Take the salt or waste out of undrinkable water, and what do you get? The product of a market poised to swell to 54 trillion liters per year by 2020 — triple the global desalinated water supply in 2008. According to a new report from Lux Research, the supply will increase at a compound annual growth rate of 9.5 percent over the next decade, with much of it being produced using a raft of new technologies.
According to Lux analysts, the next decade of desalination will be about challenging the industry’s current king: reverse osmosis. Rising demand and advances in emerging technologies, they say, will shift the competitive landscape — dominated until now by so-called RO and increasingly peppered with startups (case in point: well-funded Oasys). The technology accounted for 54 percent of the revenue share for desalination equipment last year.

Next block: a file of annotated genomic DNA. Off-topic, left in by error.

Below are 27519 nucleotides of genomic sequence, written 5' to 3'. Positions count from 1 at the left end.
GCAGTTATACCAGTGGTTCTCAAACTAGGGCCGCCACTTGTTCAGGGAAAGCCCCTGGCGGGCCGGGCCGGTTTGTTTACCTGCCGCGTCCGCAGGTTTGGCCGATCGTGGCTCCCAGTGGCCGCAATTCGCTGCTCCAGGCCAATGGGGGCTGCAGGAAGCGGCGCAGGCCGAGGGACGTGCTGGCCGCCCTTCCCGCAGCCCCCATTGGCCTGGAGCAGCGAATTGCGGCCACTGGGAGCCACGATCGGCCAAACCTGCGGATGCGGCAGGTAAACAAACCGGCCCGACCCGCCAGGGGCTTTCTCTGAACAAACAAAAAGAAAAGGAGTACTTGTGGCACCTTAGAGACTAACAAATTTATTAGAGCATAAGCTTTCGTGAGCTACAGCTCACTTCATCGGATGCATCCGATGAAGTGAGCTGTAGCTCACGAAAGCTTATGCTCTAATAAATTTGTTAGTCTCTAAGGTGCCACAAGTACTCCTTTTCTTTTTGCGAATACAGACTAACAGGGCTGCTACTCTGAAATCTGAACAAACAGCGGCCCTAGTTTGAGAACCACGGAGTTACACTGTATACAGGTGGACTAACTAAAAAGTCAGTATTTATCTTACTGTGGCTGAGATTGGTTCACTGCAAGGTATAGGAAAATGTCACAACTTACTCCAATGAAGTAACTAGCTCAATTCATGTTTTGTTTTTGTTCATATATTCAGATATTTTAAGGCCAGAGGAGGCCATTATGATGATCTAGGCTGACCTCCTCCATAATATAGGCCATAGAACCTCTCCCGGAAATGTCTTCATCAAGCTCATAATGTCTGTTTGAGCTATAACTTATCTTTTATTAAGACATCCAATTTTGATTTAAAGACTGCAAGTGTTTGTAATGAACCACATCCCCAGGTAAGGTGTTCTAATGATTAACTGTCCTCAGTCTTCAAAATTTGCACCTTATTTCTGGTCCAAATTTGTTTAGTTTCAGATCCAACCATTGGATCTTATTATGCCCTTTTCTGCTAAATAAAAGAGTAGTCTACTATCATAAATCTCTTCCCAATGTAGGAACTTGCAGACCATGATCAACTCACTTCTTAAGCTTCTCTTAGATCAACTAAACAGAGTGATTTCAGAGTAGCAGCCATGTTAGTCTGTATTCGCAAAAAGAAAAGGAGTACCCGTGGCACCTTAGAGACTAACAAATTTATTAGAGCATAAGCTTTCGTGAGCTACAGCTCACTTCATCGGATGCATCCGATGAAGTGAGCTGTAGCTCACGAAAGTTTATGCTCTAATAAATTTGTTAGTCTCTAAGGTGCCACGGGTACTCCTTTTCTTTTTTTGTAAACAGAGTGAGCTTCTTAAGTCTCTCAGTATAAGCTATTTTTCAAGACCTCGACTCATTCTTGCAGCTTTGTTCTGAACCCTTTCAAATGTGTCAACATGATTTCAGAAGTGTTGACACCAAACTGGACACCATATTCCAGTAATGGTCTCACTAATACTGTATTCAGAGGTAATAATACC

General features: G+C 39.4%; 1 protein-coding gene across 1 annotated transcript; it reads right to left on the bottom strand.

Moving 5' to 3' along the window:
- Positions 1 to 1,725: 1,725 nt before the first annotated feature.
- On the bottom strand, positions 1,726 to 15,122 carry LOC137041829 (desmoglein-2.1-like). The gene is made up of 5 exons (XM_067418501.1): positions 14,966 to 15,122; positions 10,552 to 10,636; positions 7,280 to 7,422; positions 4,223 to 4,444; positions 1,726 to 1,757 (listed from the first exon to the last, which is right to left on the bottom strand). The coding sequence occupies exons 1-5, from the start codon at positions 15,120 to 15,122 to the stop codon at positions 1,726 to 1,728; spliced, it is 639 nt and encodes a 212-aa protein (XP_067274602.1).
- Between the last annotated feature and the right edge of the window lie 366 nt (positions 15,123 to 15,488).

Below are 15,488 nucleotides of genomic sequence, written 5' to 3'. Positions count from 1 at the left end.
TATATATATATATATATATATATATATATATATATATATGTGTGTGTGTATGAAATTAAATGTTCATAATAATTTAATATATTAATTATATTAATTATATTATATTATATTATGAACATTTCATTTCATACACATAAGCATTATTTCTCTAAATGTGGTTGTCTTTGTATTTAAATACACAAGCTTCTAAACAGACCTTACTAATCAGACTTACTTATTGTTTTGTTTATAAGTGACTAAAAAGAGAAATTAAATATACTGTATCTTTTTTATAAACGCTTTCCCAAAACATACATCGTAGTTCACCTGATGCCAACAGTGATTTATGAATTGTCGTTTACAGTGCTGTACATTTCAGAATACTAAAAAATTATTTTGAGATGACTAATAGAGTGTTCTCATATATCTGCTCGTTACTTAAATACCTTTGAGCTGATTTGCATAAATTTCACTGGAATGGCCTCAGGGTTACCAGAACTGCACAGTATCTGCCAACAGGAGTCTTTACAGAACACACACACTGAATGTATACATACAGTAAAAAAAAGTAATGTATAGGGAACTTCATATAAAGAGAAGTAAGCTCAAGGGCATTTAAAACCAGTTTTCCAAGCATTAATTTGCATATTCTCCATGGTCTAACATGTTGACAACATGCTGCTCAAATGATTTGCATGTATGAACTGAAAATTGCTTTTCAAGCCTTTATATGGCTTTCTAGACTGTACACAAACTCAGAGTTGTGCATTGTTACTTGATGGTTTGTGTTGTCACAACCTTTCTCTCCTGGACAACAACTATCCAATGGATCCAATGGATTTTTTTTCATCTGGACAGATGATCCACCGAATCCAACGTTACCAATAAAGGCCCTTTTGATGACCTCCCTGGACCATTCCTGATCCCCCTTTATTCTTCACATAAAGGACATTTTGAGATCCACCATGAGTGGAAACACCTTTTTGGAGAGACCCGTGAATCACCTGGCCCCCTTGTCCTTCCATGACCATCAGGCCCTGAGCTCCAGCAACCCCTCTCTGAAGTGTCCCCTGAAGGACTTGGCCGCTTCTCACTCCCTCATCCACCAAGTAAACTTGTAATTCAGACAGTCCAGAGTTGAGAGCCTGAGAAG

This doesn’t mean reverse osmosis is about to disappear. While Lux expects reverse osmosis to share the seawater desalination market with a cadre of forward osmosis variants and face new rivals in the brackish water segment, when it comes to wastewater, the research firm doesn’t expect challengers to make much headway.
“The bottom line is that there are growth opportunities in brackish water and recycling,” Lux senior analyst Michael LoCascio said an a release about the new report today. “But RO is so entrenched that its variations will dominate for 20 years, with new technologies coming to market only through RO hybridization.”
If we’re really approaching “peak water” — using up its ecological value, as Pacific Institute cofounder Peter Gleick suggested earlier this year — there will be plenty of takers for the fresh H2O.